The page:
Prediction: In case Debbie Reynolds isn’t aware of it, Cal can assure her that there are fabulous plans for her future. Cute as a button and loaded with talent, this little lady who was lost on the Warner lot, has her M-G-M bosses bewitched, bothered and about to make her a star of the Judy Garland caliber. Recently Sam Goldwyn (who is a rival producer) saw Debbie at a private dinner party showing of “Two Weeks with Love.” Sighed Sam: “This girl is sensational. She should be under contract to—Goldwyn!”
Personal to Debbie: Cal couldn’t be happier because you’ve worked so hard and we know just how much this will mean to your family.
Grand Old Guy: For years now, Cal’s been telling you about the beef-cake boys and the cheesecake queens of Hollywood. So we’re delighted to bring you a story that concerns someone who may not send the swoon set, but he’s just what the Tri-State theater managers ordered. At Twentieth they threw a party when the prize-winning managers visited Hollywood. With Betty Grable, Anne Baxter, Jeanne Crain and Gene Tierney within reach, the boys still wanted to meet—Edmund Gwenn! Word was dispatched to the beloved character actor, who was sick with arthritis. “Mr. 880” got up, got dressed and came to the party. He made such a hit with the boys from out of town, they insisted on accompanying him back to the rest home and tucking- him in for the night again!
Good Will Girl: News is news and this story is so warm with human interest, Cal hopes Jane Russell will forgive him for uncovering it. According to our correspondent, with no other purpose except to be helpful, the good Jane takes trips down to East Los Angeles’ Skid Row—the jumping-off place for respectability. There, she talks to the unfortunates and tries to renew their faith in mankind. Because of those roles she plays, her approach is a humorous one. “Here’s big bad Jane again,” she kids them, which immediately puts her on their side and banishes that “reformer” approach.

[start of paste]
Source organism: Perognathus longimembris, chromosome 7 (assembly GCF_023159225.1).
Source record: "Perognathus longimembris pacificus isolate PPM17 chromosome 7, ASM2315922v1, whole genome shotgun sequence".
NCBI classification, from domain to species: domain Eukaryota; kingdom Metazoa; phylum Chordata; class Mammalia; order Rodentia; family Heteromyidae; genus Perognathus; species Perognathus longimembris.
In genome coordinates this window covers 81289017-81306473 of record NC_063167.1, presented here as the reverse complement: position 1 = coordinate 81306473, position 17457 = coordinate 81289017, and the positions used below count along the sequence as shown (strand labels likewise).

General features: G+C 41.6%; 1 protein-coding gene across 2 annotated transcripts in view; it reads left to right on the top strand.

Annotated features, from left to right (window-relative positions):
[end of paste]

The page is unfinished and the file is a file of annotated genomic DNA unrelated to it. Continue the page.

Rumors Rumble That: Gordon MacRae objects to the invasion of his personal privacy and will no longer allow his family life to be publicized . . . M-G-M and Twentieth are waiting breathlessly with poised pen, hoping Howard Duff succeeds in securing his release from Universal-International . . . John Agar’s prohibitive salary is no longer a studio obstacle, due to the fantastic increase in his fan following.
Hollywood Happenings: Sympathy to Lana Turner and Bob Topping, who had looked forward so eagerly for a child and hoped for a son. Ironically, every floor in the Topping household is thickly carpeted except a small hallway strip that had been waxed without Lana’s knowledge. After she fell they tried in vain to save her baby in the hospital. Heartwarming is the news that no ill-effects will prevent Lana from dating the stork in the future.
Names in the News: The happiness of Jean Simmons and Stewart Granger over the new house they’re furnishing in Brentwood. After an on-again, off-again romance that was heartily disapproved of by J. Arthur Rank, who held the beautiful Britisher’s contract, Jean will return to Hollywood after the New Year and their wedding will follow . . . Those inevitable Gable rumors, this time that Clark’s friends on adjoining Valley ranches are no longer invited to his house . . . Jane Powell’s husband reporting to an Eastern insurance school (an annual requirement) which is bound to provoke separation rumors . . . June Allyson bought a layette of yellow for her baby, on account of it’s her favorite color.